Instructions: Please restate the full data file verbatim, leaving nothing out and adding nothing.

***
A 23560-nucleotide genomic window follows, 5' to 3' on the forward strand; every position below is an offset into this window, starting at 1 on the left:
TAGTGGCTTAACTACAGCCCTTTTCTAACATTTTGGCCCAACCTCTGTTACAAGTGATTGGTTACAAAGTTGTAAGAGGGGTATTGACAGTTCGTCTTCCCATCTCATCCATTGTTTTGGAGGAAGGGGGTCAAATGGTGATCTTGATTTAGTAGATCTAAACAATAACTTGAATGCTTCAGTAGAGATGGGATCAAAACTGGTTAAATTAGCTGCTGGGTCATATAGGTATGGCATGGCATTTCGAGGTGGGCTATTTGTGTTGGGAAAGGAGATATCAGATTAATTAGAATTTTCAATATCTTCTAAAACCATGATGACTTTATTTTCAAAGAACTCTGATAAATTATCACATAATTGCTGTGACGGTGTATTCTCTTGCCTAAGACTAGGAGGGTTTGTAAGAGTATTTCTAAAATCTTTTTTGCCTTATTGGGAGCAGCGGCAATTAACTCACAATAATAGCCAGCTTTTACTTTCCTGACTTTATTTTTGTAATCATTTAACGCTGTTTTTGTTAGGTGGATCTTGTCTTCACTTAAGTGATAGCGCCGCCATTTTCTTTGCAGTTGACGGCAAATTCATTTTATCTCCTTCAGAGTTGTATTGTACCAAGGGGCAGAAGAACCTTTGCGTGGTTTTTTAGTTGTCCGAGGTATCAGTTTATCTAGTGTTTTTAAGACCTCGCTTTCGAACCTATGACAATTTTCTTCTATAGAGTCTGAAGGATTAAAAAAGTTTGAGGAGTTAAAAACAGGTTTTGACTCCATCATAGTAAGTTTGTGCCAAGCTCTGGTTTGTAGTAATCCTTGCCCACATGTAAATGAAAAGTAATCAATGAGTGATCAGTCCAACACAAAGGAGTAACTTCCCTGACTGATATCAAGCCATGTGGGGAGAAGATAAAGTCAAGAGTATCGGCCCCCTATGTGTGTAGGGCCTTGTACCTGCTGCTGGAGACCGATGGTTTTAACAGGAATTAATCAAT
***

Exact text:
A 23560-nucleotide genomic window follows, 5' to 3' on the forward strand; every position below is an offset into this window, starting at 1 on the left:
TAGTGGCTTAACTACAGCCCTTTTCTAACATTTTGGCCCAACCTCTGTTACAAGTGATTGGTTACAAAGTTGTAAGAGGGGTATTGACAGTTCGTCTTCCCATCTCATCCATTGTTTTGGAGGAAGGGGGTCAAATGGTGATCTTGATTTAGTAGATCTAAACAATAACTTGAATGCTTCAGTAGAGATGGGATCAAAACTGGTTAAATTAGCTGCTGGGTCATATAGGTATGGCATGGCATTTCGAGGTGGGCTATTTGTGTTGGGAAAGGAGATATCAGATTAATTAGAATTTTCAATATCTTCTAAAACCATGATGACTTTATTTTCAAAGAACTCTGATAAATTATCACATAATTGCTGTGACGGTGTATTCTCTTGCCTAAGACTAGGAGGGTTTGTAAGAGTATTTCTAAAATCTTTTTTGCCTTATTGGGAGCAGCGGCAATTAACTCACAATAATAGCCAGCTTTTACTTTCCTGACTTTATTTTTGTAATCATTTAACGCTGTTTTTGTTAGGTGGATCTTGTCTTCACTTAAGTGATAGCGCCGCCATTTTCTTTGCAGTTGACGGCAAATTCATTTTATCTCCTTCAGAGTTGTATTGTACCAAGGGGCAGAAGAACCTTTGCGTGGTTTTTTAGTTGTCCGAGGTATCAGTTTATCTAGTGTTTTTAAGACCTCGCTTTCGAACCTATGACAATTTTCTTCTATAGAGTCTGAAGGATTAAAAAAGTTTGAGGAGTTAAAAACAGGTTTTGACTCCATCATAGTAAGTTTGTGCCAAGCTCTGGTTTGTAGTAATCCTTGCCCACATGTAAATGAAAAGTAATCAATGAGTGATCAGTCCAACACAAAGGAGTAACTTCCCTGACTGATATCAAGCCATGTGGGGAGAAGATAAAGTCAAGAGTATCGGCCCCCTATGTGTGTAGGGCCTTGTACCTGCTGCTGGAGACCGATGGTTTTAACAGGAATTAATCAAT